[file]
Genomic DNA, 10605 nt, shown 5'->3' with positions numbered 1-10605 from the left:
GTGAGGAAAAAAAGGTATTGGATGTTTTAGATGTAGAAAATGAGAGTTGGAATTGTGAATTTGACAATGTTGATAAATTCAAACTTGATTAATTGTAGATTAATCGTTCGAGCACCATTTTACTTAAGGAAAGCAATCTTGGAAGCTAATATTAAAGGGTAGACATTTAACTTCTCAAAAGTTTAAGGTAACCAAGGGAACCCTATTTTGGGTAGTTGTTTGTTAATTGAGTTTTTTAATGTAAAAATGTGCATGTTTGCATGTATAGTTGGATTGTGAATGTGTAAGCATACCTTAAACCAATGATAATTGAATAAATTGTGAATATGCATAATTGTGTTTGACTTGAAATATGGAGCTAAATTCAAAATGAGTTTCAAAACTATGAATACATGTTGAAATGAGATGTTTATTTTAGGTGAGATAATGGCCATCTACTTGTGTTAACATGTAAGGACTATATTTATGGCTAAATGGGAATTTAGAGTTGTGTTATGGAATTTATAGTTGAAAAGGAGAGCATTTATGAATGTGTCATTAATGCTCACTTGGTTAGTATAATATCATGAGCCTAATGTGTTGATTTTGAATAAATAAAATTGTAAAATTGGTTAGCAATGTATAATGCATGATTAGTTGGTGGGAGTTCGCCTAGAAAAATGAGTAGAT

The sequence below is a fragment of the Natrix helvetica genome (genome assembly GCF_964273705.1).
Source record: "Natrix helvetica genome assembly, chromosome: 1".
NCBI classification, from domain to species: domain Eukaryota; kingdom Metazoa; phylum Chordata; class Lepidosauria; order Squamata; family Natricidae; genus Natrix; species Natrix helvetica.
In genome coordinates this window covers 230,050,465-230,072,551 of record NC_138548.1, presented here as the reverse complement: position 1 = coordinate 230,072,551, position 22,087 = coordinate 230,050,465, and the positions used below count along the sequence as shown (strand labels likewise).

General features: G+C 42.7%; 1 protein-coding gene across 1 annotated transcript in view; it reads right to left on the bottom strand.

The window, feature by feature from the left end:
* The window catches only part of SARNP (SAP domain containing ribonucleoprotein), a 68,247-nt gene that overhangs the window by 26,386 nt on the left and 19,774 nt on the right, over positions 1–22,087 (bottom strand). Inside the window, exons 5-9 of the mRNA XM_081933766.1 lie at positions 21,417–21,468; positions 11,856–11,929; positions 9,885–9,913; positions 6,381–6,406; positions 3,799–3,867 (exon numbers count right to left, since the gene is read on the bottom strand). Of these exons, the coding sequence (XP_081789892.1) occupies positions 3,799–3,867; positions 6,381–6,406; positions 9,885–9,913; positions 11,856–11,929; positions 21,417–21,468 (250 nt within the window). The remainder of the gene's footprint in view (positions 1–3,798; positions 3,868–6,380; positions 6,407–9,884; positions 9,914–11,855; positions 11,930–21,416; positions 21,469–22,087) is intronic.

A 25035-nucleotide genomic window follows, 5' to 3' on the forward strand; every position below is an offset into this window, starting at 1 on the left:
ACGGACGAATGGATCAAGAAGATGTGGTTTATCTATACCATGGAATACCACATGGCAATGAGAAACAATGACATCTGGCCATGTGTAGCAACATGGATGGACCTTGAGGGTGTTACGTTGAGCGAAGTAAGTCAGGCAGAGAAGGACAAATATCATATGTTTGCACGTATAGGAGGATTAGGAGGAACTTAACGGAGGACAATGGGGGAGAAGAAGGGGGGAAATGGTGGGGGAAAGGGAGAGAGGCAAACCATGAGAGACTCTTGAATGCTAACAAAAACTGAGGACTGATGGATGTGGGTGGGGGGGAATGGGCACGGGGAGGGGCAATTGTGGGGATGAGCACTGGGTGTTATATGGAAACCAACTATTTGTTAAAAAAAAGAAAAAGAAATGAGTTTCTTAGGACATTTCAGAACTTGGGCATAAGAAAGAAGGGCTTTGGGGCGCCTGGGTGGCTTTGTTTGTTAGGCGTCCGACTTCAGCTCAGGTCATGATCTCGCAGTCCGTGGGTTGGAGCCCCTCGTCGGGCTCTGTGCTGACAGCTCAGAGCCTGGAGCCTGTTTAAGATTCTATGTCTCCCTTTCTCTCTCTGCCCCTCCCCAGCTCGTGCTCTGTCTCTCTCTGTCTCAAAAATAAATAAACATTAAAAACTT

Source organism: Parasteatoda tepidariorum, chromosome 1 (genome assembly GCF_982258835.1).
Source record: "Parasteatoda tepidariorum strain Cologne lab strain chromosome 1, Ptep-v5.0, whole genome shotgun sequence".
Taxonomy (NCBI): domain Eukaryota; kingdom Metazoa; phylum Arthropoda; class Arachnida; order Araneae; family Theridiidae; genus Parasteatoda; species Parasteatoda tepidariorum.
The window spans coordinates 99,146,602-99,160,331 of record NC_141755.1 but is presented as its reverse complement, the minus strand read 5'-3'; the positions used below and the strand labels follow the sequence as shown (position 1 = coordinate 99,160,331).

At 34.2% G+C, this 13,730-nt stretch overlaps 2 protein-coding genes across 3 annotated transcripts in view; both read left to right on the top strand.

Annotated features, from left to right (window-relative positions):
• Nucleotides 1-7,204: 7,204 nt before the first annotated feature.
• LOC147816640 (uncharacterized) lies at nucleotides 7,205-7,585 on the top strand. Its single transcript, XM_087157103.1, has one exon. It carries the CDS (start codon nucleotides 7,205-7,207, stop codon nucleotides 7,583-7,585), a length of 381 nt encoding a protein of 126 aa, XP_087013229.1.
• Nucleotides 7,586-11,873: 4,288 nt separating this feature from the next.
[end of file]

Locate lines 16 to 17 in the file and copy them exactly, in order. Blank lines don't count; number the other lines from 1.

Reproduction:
At 34.2% G+C, this 13,730-nt stretch overlaps 2 protein-coding genes across 3 annotated transcripts in view; both read left to right on the top strand.

Annotated features, from left to right (window-relative positions):